This wage applies to people earning 60 credits a year in an industry training programme alongside their employment. For example, an electrical apprentice learns electrical theory on campus at day or night classes as well as being placed in a company. Apprenticeships can also be done in the building, hairdressing, barbering, agriculture, horticulture, tourism and fitness industries. 

DoC trainee ranger: $23.65 an hour

There’s a lot of competition for one of the country’s quintessential jobs: being a DoC ranger. Each year there’s a limited number of trainee ranger vacancies (though none currently, sorry). The starting pay is $23.65 an hour ($49,192 full-time equivalent salary) and the contracts are for two years. Uniforms and PPE required for the roles are all provided by DoC.

DoC ranger Darren Page holds a rare white kiwi chick, June 2011.

Iain Rayner, DoC’s Capability Development Advisor, says you’d need suitable experience or qualifications for the role. One way of gaining them is through a Certificate in Conservation (Operations). The Trainee Ranger Kaitiaki Whenua course at Nelson Marlborough Institute of Technology is a full-time, one-year programme which costs $5,613 plus $222 Student Services Levy.

Trainee dentists: $0 minus tuition fees ($17,389)

Dentistry is only taught at Otago. Students in the program provide patient care under direct supervision from their third year (out of five). The fifth year focuses on clinical experience. Students don’t get paid to provide dental treatment; rather the students provide treatment as part of their studies, which costs domestic students $17,389 a year.

Once they graduate and get their  $1,233 annual practising certificate, they are ready to work. Dentists can earn $129,000 to $254,000 a year.

Trainee truck driver: $21.50 an hour

To be a truck driver, you need a licence for the size and type of truck you’ll be driving, which will fall under heavy licence classes 2, 3, 4 or 5. There are many approved course providers, but drivers can also learn through the Te ara ki tua Road to success Driver Traineeship.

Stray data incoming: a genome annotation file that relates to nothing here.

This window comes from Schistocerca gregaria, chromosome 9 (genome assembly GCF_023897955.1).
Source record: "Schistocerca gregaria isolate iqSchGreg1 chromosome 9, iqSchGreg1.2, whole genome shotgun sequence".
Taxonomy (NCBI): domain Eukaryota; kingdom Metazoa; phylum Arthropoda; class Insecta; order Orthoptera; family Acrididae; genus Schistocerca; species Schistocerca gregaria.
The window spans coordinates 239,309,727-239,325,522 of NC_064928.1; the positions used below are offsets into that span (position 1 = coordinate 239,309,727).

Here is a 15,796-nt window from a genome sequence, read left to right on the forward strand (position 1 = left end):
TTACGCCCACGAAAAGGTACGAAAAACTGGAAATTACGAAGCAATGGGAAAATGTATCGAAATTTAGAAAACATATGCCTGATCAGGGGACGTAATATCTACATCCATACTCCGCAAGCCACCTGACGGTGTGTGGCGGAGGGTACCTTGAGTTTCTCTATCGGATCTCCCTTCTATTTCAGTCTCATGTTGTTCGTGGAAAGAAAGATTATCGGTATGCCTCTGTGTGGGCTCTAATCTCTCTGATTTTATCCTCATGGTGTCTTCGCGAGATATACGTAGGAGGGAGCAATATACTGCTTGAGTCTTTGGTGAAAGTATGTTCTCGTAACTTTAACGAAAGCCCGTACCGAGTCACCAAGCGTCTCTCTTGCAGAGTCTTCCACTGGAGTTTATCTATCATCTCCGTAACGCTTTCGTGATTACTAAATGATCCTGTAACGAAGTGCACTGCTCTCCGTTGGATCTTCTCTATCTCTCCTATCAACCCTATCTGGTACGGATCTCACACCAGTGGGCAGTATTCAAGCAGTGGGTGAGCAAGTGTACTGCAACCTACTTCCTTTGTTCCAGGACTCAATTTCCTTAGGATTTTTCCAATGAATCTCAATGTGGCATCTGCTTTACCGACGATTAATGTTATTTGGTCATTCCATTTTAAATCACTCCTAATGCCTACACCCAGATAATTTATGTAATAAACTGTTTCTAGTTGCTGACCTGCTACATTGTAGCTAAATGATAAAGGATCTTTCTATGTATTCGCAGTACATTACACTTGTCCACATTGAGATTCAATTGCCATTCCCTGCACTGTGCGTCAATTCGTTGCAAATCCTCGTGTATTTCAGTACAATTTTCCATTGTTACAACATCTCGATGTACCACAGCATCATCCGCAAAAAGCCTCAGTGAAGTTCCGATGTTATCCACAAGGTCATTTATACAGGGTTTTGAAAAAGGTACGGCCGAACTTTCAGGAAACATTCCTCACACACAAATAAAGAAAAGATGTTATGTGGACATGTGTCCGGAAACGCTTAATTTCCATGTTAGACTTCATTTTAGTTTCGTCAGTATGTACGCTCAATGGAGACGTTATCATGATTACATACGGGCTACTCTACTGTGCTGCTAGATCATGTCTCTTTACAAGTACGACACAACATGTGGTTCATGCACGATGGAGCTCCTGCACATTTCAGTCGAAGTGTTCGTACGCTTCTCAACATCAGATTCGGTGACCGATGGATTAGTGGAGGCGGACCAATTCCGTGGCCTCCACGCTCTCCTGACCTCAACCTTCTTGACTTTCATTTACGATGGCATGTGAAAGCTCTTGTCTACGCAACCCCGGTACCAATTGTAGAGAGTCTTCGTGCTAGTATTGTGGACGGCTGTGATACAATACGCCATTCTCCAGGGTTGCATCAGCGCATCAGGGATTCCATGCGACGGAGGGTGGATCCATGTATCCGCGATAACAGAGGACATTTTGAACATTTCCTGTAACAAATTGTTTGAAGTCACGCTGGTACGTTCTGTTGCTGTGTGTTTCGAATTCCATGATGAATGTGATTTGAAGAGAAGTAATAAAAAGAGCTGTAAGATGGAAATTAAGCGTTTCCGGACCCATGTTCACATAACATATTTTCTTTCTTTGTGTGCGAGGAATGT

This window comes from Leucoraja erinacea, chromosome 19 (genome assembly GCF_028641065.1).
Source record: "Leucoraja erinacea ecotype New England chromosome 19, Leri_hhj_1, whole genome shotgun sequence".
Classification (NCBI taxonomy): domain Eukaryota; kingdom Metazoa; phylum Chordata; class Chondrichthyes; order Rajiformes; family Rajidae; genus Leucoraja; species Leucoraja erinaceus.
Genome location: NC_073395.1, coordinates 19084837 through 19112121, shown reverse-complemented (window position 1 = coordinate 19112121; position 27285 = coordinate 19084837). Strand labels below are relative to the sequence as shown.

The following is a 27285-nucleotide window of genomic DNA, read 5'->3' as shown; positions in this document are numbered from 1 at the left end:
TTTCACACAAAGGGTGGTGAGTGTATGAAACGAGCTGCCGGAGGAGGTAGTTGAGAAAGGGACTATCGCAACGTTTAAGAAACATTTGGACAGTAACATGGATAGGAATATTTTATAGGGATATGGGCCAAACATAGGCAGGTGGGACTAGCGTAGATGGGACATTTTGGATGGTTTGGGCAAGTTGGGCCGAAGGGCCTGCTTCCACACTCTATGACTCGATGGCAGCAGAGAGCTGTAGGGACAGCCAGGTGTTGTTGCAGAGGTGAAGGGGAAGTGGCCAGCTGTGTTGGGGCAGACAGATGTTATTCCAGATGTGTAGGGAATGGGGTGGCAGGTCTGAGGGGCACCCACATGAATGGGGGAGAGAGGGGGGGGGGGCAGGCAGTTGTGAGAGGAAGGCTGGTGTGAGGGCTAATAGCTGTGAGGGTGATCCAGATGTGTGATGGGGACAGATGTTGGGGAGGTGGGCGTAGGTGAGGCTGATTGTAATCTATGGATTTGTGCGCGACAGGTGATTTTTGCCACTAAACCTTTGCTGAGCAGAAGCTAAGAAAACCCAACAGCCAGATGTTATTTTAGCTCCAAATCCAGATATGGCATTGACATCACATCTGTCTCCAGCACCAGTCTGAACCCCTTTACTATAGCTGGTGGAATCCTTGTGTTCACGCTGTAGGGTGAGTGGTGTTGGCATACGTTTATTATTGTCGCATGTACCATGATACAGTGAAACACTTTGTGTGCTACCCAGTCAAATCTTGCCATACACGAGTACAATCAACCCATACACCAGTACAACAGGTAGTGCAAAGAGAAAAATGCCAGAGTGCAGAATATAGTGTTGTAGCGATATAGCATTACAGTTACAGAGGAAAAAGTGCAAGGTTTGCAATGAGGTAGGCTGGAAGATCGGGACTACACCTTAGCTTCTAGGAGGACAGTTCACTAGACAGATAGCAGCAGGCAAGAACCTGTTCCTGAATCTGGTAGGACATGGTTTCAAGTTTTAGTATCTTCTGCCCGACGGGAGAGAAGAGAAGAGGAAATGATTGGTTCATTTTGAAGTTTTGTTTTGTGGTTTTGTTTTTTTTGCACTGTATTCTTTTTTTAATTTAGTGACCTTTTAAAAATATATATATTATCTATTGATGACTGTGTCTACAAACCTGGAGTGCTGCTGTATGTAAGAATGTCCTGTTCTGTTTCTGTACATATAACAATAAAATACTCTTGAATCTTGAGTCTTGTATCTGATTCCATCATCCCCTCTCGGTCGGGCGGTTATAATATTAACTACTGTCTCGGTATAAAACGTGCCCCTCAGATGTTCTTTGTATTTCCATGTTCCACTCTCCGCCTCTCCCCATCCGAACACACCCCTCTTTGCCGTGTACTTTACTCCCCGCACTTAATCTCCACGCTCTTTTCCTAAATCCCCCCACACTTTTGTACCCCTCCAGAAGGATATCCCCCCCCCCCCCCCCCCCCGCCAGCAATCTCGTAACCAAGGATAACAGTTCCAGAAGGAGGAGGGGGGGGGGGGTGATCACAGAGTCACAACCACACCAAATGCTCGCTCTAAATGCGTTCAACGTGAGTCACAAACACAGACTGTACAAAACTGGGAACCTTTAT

The minimum hourly wage for the truck driving traineeship is $21.50. (Photo: Getty)

Over one or two years, they are employed by a transport business and progress their licence class from 2 to 5. The minimum hourly wage for this traineeship is $21.50; at 40 hours a week this would equate to a $44,720 salary. The pay increases as the drivers gain their licences. 

Skilled heavy truck drivers can earn $45 an hour (full-time equivalent $93,600).

Optometrists: $0 minus tuition fees ($9,891.60)

In the final (fifth) year of their studies, optometry students are expected to undertake 200 hours of clinical experience as part of their degree. Fees at the University of Auckland, which runs the only Bachelor of Optometry degree in New Zealand, are $9,891.60 a year for domestic students. The university also advises students to allow about $13,000 over the five years of study for additional costs like purchasing texts, essential equipment and travelling to off-site practicum locations.

Wages for optometrists vary: they usually start at $65,000 and can rise to $225,000 with experience. When they’re practising in the workforce, optometrists have annual registration and practising certificate fees, which range between $365 and $1,199.

Vets: $0 minus tuition fees

Jenny Weston, the dean of veterinary education at Massey University, says there’s a focus on work-integrated learning. Students in the Bachelor of Veterinary Science are required to have 40 hours working with animals under their belt before they fully embark on their degrees. Then, in the second and third years, they must complete 14 weeks of work experience with animals and in clinics outside of semester time (in other words, during uni holidays).

Much of that will be unpaid, says Weston, because often the students are not exactly essential employees – they are usually surplus to what the employer requires. Some may be paid, but “not brilliantly”. 

woman holding dog
Student vets need to have hands-on time with animals. (Photo: Getty)

In the third and fourth years, students spend six weeks on placements working with both farm and companion animals. The final (fifth) year is a longer academic year and students complete 38 weeks of clinical rotations. Some are rostered by the university and others are found by the students. Tuition fees are about $10,600 for the first year, and $13,600 for the following years.

Once they graduate and register for $361, students can work as vets and usually earn $75,000 to $105,000. There is also an annual practising certificate fee of $559.

Did you get paid to train on the job? Or did training cost you in your industry? Let us know at